Bioinformatics Conference--Day 1
by Bruce Stewart
The hackers are hacking and the tutorials are packed here in Tucson as the O'Reilly Bioinformatics Technology Conference gets under way. The keynotes and conference sessions don't start until tomorrow, but the energy is already palpable here in the hallways at the Westin La Paloma. The cross-breed of biologists and computer scientists known as bioinformaticists are eating up the day of tutorials, and an elite group of open source bioinformaticist hackers are coding up a storm in the first ever Bioinformatics Hackathon.
Most of the tutorials are completely full as these researchers and scientists soak up the latest info on the techniques and programming concepts that are becoming essential knowledge in this emerging field. O'Reilly has long been known for our strong support of Perl, and Perl has rapidly become the language of choice for bioinformatics research. The affinity this crowd has for Perl is obvious as the Perl-related tutorials are causing some of the most excitement here today. Peter Schattner's tutorial on Perl and BioPerl: Tools for Automated Analysis of Biological Sequence Data was an early sell-out, and generated so much interest that a second class was added. Perl-guru Damian Conway led another packed tutorial on Parsing Perl for Bioinformatics. And for those just getting started with Perl, O'Reilly author James Tisdall held a popular workshop on Beginning Perl for Bioinformatics.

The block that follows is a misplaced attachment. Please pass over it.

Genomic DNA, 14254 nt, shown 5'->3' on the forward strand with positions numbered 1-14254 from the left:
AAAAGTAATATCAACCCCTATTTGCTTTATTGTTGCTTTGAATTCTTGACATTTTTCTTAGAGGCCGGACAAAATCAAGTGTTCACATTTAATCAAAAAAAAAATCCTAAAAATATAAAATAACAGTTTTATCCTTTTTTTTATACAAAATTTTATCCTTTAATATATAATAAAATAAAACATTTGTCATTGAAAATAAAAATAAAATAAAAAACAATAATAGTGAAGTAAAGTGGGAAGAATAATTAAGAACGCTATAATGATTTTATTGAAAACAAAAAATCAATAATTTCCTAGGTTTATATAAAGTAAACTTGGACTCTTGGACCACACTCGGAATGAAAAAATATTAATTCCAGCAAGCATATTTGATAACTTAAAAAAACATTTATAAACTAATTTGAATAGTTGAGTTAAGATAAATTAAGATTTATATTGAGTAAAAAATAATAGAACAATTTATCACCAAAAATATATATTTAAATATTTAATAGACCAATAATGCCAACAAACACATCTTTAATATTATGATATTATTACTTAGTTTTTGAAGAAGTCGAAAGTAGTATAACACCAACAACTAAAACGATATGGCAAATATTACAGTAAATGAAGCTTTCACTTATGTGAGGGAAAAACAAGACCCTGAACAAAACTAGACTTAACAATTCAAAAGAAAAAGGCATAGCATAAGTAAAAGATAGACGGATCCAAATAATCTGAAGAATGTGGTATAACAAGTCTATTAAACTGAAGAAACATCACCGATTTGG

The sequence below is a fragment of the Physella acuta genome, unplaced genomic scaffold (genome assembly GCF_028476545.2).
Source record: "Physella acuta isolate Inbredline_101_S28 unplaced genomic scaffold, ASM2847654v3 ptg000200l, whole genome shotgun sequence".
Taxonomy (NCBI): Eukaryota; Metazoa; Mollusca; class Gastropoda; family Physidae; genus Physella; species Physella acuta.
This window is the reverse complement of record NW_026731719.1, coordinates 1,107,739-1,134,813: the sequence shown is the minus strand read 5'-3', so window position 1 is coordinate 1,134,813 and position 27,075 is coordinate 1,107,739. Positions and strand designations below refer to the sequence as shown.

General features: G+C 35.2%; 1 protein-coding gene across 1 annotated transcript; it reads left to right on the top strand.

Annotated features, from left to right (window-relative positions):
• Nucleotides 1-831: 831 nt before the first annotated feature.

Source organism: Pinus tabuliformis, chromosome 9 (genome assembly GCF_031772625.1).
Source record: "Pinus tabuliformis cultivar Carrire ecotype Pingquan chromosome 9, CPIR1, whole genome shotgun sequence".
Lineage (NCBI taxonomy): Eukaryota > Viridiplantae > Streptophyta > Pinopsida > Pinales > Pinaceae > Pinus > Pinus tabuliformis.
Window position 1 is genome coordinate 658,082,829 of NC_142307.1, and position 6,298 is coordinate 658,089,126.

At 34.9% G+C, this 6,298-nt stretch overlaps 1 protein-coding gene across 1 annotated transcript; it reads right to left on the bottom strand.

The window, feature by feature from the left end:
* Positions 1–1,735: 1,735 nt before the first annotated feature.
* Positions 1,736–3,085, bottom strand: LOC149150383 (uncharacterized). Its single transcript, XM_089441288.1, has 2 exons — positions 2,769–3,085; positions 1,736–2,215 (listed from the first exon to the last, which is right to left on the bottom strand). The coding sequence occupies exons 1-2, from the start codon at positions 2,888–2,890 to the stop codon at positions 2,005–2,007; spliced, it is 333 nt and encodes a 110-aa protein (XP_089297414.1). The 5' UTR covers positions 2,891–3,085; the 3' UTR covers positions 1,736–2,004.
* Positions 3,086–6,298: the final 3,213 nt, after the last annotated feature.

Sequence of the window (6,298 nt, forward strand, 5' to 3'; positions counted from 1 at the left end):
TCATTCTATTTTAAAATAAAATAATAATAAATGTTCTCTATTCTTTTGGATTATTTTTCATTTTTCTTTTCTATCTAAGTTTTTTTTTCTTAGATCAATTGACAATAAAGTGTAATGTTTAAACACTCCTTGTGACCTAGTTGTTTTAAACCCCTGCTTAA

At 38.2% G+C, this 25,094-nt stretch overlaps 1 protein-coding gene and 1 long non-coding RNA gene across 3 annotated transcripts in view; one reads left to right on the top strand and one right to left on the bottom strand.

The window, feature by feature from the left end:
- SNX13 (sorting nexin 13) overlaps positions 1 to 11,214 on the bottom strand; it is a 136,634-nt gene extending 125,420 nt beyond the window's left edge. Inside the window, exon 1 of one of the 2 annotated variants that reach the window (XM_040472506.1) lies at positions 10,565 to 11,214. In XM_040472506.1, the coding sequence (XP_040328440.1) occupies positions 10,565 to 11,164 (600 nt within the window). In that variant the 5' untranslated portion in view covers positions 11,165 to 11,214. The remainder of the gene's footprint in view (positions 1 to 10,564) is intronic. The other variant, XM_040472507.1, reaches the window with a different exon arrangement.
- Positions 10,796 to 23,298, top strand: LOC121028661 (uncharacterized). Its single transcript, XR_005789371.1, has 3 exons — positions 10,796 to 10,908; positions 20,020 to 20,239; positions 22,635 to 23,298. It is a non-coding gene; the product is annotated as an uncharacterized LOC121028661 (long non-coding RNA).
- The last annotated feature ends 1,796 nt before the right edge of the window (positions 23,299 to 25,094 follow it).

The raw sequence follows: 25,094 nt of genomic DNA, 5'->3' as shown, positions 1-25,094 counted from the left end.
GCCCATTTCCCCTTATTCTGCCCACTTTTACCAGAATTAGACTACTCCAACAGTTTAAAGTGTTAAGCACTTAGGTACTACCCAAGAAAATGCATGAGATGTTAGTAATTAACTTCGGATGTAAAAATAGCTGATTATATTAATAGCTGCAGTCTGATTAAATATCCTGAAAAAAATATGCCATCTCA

Ewan Birney, another active Perl coder and one of the key players behind the BioPerl project, is leading the hackathon and will also be giving the opening keynote Tuesday morning on Open Source Bioinformatics. O'Reilly is co-sponsoring the hackathon with South Africa-based Electric Genetics, and this event puts some of the most important bioinformatics developers together face-to-face in a room full of computers (along with copious amounts of pizza and coffee). Good things are bound to happen.
Lincoln Stein, another Perl legend, who wrote the popular cgi.pm module because of his needs in bioinformatics, will be giving a highly anticipated keynote tomorrow afternoon. Lincoln is also presenting a session on the Distributed Sequence Annotation System (DAS) which promises to allow genomic annotations to be shared by researchers all over the world. Check back daily for in-depth coverage of Ewan's and Lincoln's keynotes, important sessions, and other happenings here at the O'Reilly Bioinformatics Technology Conference.